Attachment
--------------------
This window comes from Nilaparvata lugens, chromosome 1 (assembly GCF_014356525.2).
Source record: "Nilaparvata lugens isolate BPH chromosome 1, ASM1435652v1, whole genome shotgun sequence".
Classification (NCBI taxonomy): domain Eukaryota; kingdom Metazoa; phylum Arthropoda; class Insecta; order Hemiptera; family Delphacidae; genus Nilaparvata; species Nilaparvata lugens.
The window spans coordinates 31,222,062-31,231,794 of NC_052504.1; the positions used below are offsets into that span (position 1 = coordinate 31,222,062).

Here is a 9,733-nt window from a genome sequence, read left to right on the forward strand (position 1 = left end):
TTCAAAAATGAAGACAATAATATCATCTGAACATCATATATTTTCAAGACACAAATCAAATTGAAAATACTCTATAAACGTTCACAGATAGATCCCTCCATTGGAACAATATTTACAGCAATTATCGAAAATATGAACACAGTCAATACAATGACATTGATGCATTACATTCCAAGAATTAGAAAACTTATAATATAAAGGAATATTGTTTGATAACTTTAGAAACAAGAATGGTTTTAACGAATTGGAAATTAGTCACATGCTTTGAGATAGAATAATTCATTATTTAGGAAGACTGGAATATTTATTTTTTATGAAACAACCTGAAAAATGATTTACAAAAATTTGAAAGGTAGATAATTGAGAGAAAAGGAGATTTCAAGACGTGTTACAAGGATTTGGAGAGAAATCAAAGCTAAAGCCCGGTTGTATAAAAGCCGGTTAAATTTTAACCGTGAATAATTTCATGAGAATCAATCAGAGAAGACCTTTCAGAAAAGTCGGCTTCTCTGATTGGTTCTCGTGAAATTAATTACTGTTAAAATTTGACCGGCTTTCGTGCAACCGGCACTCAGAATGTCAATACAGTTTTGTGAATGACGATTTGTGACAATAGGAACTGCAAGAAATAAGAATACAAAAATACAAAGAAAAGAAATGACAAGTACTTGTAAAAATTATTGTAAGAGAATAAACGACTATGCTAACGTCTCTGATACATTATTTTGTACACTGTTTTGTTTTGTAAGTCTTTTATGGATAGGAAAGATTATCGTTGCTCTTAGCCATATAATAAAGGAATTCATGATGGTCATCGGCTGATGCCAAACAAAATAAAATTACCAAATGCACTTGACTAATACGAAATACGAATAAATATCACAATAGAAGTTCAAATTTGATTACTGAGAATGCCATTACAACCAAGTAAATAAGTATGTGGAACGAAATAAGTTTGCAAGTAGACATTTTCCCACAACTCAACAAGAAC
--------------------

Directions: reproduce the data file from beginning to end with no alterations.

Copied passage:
This window comes from Nilaparvata lugens, chromosome 1 (assembly GCF_014356525.2).
Source record: "Nilaparvata lugens isolate BPH chromosome 1, ASM1435652v1, whole genome shotgun sequence".
Classification (NCBI taxonomy): domain Eukaryota; kingdom Metazoa; phylum Arthropoda; class Insecta; order Hemiptera; family Delphacidae; genus Nilaparvata; species Nilaparvata lugens.
The window spans coordinates 31,222,062-31,231,794 of NC_052504.1; the positions used below are offsets into that span (position 1 = coordinate 31,222,062).

Here is a 9,733-nt window from a genome sequence, read left to right on the forward strand (position 1 = left end):
TTCAAAAATGAAGACAATAATATCATCTGAACATCATATATTTTCAAGACACAAATCAAATTGAAAATACTCTATAAACGTTCACAGATAGATCCCTCCATTGGAACAATATTTACAGCAATTATCGAAAATATGAACACAGTCAATACAATGACATTGATGCATTACATTCCAAGAATTAGAAAACTTATAATATAAAGGAATATTGTTTGATAACTTTAGAAACAAGAATGGTTTTAACGAATTGGAAATTAGTCACATGCTTTGAGATAGAATAATTCATTATTTAGGAAGACTGGAATATTTATTTTTTATGAAACAACCTGAAAAATGATTTACAAAAATTTGAAAGGTAGATAATTGAGAGAAAAGGAGATTTCAAGACGTGTTACAAGGATTTGGAGAGAAATCAAAGCTAAAGCCCGGTTGTATAAAAGCCGGTTAAATTTTAACCGTGAATAATTTCATGAGAATCAATCAGAGAAGACCTTTCAGAAAAGTCGGCTTCTCTGATTGGTTCTCGTGAAATTAATTACTGTTAAAATTTGACCGGCTTTCGTGCAACCGGCACTCAGAATGTCAATACAGTTTTGTGAATGACGATTTGTGACAATAGGAACTGCAAGAAATAAGAATACAAAAATACAAAGAAAAGAAATGACAAGTACTTGTAAAAATTATTGTAAGAGAATAAACGACTATGCTAACGTCTCTGATACATTATTTTGTACACTGTTTTGTTTTGTAAGTCTTTTATGGATAGGAAAGATTATCGTTGCTCTTAGCCATATAATAAAGGAATTCATGATGGTCATCGGCTGATGCCAAACAAAATAAAATTACCAAATGCACTTGACTAATACGAAATACGAATAAATATCACAATAGAAGTTCAAATTTGATTACTGAGAATGCCATTACAACCAAGTAAATAAGTATGTGGAACGAAATAAGTTTGCAAGTAGACATTTTCCCACAACTCAACAAGAAC